This week included a lot of recording and sorting, some massive earth-moving, and preparing to leave site!
We digitised a bunch of plans and context sheets, and we also continued monitoring the finds in the archive annex and updating the database with location information.
We were so grateful to have friends of the project get those incredible drone photos for us on Tuesday. You can see some sneak peeks here.
Some interesting finds came out in all the processing, such as the yellow glass bead and bone pin below. The bead came from an environmental sample taken in 2013 of 9th/10th-century context; multiple 2013 samples run this season also produced several other beads, but all but one of those were ceramic (the other a crinoid fossil, “Saint Cuthbert’s bead”). The bone pin is from a context tray from Trench 5c that we looked at today before organising storage. It was from an area of the long stretch of medieval wall where we had previously only been finding modern material, until we extended the trench (see below).
In the trenches, we moved so much earth!
First, we extended the old 2002 trench along the longest stretch of standing wall which we are calling Trench 5c. The extension was to learn more about the rubble that is scattered perpendicular to the face. Some of the stone positions suggest that another wall came out of the length we still have.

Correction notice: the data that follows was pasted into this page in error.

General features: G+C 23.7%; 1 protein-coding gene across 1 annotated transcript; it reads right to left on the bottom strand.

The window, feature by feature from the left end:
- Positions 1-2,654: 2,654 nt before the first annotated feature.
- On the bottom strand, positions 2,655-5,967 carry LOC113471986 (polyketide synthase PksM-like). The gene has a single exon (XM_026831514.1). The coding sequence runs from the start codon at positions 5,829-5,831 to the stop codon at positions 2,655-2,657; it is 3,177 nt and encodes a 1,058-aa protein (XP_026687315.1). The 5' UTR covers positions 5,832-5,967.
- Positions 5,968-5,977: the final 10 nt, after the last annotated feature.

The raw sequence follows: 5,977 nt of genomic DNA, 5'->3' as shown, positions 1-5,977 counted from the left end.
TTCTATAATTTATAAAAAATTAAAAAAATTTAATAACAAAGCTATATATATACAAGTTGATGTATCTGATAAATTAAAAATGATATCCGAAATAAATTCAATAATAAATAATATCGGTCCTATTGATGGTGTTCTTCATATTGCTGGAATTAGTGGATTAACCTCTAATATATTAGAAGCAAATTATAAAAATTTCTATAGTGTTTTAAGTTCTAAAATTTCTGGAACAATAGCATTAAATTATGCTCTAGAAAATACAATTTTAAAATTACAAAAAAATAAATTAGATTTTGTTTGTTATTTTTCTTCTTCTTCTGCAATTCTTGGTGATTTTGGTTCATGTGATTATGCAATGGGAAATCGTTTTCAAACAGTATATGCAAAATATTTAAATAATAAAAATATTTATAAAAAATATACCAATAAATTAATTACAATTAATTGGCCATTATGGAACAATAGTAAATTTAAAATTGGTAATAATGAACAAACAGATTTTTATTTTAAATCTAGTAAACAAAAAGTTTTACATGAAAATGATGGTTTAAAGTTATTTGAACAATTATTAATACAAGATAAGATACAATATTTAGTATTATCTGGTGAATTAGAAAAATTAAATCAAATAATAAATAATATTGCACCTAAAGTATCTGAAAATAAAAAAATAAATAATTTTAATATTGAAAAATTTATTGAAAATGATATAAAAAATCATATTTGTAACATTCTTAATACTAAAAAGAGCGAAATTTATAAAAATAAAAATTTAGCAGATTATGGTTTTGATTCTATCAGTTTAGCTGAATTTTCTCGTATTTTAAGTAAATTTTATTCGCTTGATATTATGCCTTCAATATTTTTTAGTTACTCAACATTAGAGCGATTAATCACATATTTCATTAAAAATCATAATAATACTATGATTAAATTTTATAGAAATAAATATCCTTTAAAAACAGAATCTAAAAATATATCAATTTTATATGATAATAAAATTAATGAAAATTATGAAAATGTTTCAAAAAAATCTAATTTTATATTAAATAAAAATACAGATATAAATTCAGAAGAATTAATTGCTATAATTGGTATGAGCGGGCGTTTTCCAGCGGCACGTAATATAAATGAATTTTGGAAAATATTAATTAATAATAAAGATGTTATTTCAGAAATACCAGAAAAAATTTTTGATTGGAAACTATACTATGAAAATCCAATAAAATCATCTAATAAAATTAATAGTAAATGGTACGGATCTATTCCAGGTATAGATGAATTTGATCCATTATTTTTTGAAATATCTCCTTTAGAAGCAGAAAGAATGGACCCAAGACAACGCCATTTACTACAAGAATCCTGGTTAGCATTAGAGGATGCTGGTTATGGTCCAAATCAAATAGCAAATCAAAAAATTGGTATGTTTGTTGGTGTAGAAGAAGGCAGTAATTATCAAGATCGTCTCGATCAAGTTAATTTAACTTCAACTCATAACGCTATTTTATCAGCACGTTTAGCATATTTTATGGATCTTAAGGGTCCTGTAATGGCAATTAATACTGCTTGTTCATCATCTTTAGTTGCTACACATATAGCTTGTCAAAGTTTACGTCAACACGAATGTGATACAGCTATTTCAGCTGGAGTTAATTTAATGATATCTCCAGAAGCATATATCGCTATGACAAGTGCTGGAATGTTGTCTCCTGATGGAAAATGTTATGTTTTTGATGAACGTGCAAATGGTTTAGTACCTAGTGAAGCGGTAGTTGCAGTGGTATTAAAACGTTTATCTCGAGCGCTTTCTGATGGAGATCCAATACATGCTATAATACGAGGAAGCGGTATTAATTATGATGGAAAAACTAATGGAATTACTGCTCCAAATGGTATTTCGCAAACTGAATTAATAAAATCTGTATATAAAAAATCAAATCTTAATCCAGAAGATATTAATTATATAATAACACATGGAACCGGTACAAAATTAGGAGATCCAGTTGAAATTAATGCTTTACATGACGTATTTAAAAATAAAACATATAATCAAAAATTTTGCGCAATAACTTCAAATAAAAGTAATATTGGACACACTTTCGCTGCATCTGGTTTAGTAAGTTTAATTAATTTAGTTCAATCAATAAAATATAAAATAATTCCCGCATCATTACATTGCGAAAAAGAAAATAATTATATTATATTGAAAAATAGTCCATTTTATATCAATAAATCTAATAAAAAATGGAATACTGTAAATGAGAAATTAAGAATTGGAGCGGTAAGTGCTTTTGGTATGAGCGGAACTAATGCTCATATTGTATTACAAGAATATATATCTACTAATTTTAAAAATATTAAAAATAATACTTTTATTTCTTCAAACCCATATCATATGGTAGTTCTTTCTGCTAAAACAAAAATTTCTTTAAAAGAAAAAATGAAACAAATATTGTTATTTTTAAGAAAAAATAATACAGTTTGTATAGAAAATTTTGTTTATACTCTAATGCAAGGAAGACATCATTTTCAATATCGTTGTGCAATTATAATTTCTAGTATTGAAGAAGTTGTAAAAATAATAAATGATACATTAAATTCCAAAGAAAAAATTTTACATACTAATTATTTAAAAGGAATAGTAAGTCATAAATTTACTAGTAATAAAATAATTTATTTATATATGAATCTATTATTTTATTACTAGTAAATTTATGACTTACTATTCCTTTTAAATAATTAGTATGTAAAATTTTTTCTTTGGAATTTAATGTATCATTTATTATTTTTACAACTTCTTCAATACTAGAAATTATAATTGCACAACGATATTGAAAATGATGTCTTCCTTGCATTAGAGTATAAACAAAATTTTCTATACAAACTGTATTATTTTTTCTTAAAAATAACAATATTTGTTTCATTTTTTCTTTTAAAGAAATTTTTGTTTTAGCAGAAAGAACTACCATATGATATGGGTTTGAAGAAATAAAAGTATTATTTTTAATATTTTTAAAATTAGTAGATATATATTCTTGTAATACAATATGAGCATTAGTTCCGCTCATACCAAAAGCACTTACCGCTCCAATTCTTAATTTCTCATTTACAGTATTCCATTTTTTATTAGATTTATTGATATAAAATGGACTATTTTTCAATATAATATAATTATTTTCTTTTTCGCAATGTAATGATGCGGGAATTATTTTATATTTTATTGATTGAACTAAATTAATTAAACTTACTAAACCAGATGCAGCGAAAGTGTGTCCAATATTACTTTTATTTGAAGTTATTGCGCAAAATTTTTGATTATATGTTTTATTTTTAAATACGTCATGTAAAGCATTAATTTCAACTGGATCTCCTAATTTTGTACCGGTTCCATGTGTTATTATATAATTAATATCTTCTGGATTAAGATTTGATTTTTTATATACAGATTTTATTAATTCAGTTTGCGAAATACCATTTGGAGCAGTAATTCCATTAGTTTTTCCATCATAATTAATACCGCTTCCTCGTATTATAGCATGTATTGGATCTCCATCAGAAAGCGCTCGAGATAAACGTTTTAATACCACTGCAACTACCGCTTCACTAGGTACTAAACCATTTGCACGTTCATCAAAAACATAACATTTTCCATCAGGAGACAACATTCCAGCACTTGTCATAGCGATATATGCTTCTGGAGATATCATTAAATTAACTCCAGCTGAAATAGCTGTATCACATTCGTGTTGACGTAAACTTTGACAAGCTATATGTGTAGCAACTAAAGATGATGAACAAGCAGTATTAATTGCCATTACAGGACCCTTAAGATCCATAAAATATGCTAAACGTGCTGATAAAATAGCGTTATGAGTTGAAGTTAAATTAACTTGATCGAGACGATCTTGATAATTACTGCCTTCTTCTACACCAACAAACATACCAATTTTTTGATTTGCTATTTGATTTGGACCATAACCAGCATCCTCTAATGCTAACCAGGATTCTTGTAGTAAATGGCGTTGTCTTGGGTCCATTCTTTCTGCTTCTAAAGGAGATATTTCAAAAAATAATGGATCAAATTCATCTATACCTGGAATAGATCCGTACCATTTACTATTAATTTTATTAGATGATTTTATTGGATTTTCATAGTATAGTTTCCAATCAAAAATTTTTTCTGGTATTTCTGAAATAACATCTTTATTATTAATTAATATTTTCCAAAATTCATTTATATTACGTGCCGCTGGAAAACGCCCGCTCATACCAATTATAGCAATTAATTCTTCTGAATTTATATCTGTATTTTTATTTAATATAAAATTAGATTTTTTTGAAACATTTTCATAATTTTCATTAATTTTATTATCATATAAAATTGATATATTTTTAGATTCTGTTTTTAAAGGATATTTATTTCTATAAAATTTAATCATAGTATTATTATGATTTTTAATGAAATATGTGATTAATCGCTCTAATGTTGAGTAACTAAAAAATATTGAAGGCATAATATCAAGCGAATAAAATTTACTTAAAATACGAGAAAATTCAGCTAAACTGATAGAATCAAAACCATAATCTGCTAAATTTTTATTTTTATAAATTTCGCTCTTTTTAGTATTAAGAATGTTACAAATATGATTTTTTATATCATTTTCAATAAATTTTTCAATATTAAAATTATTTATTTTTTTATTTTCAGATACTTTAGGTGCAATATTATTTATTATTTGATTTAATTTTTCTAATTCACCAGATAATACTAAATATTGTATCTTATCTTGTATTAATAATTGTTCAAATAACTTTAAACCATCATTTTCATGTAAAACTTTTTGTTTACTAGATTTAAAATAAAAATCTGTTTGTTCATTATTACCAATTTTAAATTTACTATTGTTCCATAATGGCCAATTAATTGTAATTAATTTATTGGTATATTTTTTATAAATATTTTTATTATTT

Then, we fully exposed a large stone surface abutting the dolerite up at the postern gate trench we called Trench 5d. It’s not clear exactly what was happening, and we thought bringing down the inner face would answer our questions. It only gave us more questions! Two large stones with tool marks appear to have fallen down into the northern end of the trench. On the southern side of the trench, a large spread of mortar appeared.
Thursday was the big day of rubble-removal with the help of Stuart and Steve from the Castle team. We would bet at least a [literal] tonne of rock was removed. On Friday, the well-room was cleared of the big stones, so we mattocked and shoveled as much soil as we could. We also cleaned off the steps! Finally, we photographed the steps and well-room even though both are not yet completely excavated.
It’s our last day on-site this season, so we wanted to let you know about what to expect in the off-season:
At least two blog posts will be headed your way in the next few weeks. First, Alice will be providing an update on the environmental assemblage and what it tells us about cereals at Bamburgh during the early medieval period. Then Graeme will do his usual end-of-season post with a round-up and tentative interpretations, plus some thoughts on our next steps.
Please also keep an eye out for news regarding our publication of the Bowl Hole research!
As always, follow us on social media for the latest information on our research and upcoming field school opportunities. That’s all for now, but you will definitely see us next year, back in the outworks!